Liked by 1 person

      • πŸ™‚ Thank you. Truth that is the word, thank you, I am trying to find that. Not living in truth is one of the things that made me mentally and physically ill when boozing. The hiding. Brrrrr… glad I got out of that prison. Have an nice day!

        Liked by 2 people

      • Absolutely. Living a constant lie while high is one thing, being sober and doing the same will not yield us any top notch relationships or forward progress in the “real life” department. It is a difficult thing to do. Especially since I was a manipulating liar for so many years. It was easy. It was comfortable. I don’t want that anymore and it’s great that you are on a path to truth as well. Thanks for supporting my blog and stopping by again. πŸ™‚

        Liked by 1 person

  15. I read your post and I see “forgiveness” as a bogeyman. It’s holding on to the resentment that is harmful. Whether you “forgive” or not, if you live life from fear and carry baggage, you’re suppressing as much of a drive for letting anger go as you are supposedly suppressing by “willing” yourself to forgive. Healing is a natural process. It doesn’t mean you have that person even in your life.

    But if you’re feeling angry that people think it’d be a good idea to forgive someone, think about why you’d find that frustrating. You’re somehow reliving painful memories, or else it seems like you’d just have forgotten that person and whatever happened, like forgetting about the guy who cut you off in traffic, for example, who you now have no attachment to at all and about whom “forgiveness” makes no sense.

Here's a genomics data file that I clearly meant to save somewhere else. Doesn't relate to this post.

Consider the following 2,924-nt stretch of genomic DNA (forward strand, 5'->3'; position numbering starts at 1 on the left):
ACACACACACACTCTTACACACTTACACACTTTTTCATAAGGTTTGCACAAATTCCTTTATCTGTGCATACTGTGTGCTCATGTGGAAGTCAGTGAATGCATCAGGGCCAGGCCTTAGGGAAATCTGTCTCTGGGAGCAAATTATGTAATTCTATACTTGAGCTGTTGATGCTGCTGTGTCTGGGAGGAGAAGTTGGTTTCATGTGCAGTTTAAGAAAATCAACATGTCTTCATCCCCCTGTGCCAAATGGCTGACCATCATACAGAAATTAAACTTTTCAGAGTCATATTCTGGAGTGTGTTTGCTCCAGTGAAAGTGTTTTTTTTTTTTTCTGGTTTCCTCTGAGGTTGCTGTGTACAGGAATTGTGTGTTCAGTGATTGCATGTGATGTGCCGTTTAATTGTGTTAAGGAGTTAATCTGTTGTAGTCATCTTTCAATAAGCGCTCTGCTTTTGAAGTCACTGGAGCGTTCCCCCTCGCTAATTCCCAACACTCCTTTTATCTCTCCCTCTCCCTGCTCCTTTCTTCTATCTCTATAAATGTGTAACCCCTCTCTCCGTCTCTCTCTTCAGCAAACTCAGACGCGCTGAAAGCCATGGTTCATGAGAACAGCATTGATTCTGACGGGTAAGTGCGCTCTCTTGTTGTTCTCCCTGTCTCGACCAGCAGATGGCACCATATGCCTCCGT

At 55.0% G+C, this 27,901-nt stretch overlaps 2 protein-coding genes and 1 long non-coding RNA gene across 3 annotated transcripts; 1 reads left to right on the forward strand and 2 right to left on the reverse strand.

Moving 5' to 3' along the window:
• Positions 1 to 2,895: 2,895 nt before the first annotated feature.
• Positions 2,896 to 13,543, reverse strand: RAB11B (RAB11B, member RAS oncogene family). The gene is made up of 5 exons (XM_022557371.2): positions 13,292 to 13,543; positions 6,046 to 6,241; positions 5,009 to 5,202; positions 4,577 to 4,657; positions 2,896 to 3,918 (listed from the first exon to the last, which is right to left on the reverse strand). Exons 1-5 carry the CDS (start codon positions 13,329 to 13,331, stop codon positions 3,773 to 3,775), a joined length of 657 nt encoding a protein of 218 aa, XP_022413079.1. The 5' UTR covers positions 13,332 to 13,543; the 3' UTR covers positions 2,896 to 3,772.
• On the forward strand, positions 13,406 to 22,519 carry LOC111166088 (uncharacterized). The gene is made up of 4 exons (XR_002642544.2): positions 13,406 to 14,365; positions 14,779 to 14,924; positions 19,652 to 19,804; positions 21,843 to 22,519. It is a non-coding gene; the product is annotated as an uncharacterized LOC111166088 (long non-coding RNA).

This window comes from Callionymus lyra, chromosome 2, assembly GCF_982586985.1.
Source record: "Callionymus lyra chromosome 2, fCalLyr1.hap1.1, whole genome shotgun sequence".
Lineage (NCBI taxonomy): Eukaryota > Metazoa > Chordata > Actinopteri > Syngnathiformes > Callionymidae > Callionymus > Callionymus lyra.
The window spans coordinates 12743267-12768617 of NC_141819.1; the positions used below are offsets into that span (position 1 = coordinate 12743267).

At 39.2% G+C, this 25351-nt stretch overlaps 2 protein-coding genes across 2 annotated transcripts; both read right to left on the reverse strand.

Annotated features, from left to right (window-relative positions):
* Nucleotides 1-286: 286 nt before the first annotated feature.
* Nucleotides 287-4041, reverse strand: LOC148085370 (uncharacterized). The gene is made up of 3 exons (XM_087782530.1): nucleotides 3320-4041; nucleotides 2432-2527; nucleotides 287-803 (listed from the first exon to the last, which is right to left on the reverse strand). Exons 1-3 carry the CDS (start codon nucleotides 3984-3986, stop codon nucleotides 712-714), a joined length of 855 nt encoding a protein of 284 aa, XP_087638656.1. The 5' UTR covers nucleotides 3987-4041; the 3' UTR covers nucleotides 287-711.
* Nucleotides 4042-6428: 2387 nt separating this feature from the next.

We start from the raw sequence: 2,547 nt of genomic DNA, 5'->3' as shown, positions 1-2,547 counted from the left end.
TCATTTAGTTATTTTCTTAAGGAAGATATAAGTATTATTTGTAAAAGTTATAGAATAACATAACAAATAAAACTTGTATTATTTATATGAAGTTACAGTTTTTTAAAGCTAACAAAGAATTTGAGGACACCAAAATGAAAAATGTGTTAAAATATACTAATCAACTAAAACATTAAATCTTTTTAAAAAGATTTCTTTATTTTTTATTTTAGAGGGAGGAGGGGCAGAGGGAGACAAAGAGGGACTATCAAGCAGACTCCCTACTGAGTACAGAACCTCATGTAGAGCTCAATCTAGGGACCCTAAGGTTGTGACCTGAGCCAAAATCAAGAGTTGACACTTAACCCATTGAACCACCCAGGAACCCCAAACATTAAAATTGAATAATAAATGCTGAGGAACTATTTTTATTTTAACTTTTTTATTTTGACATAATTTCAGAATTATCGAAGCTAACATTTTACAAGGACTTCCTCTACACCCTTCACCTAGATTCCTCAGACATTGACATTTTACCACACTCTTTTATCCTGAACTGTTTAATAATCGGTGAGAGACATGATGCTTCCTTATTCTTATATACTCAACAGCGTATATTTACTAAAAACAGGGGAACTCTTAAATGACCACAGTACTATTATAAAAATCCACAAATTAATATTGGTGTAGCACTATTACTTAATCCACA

Liked by 1 person

    • You make some great points. I think people are linking those two together believing they must forgive evil people, allowing them to continue to do wrong. I am not personally angry with anyone, well, except for the guy who cut me off. lol I am only wanting people to see that forgiveness is not for the person who is forgiving and it can’t be willed freely. Too many think forgiving is for their own pain. They, I would argue, are not feeling a lack of forgiveness but a feeling of exploitation which willed forgiveness can do nothing.
      Thanks for reading and sharing your view on the topic. πŸ™‚

      Liked by 1 person

  16. You are absolutey right. A few years ago, I decided to refuse to allow these types of people back into my life. The reason the world is in such a sorry state is because we’ve enabled people with no empathy to continue to hurt others without any consequences. If we allow it in our personal lives, the effect ripples into the gobal realm as well.

    Like

    • I agree completely. Great points- the ripple you talk about is an ever growing amount of evil. Thanks for your comment and stopping by. I have to say your profile pic kind of scared me. Lol πŸ˜‰πŸ¦

      Like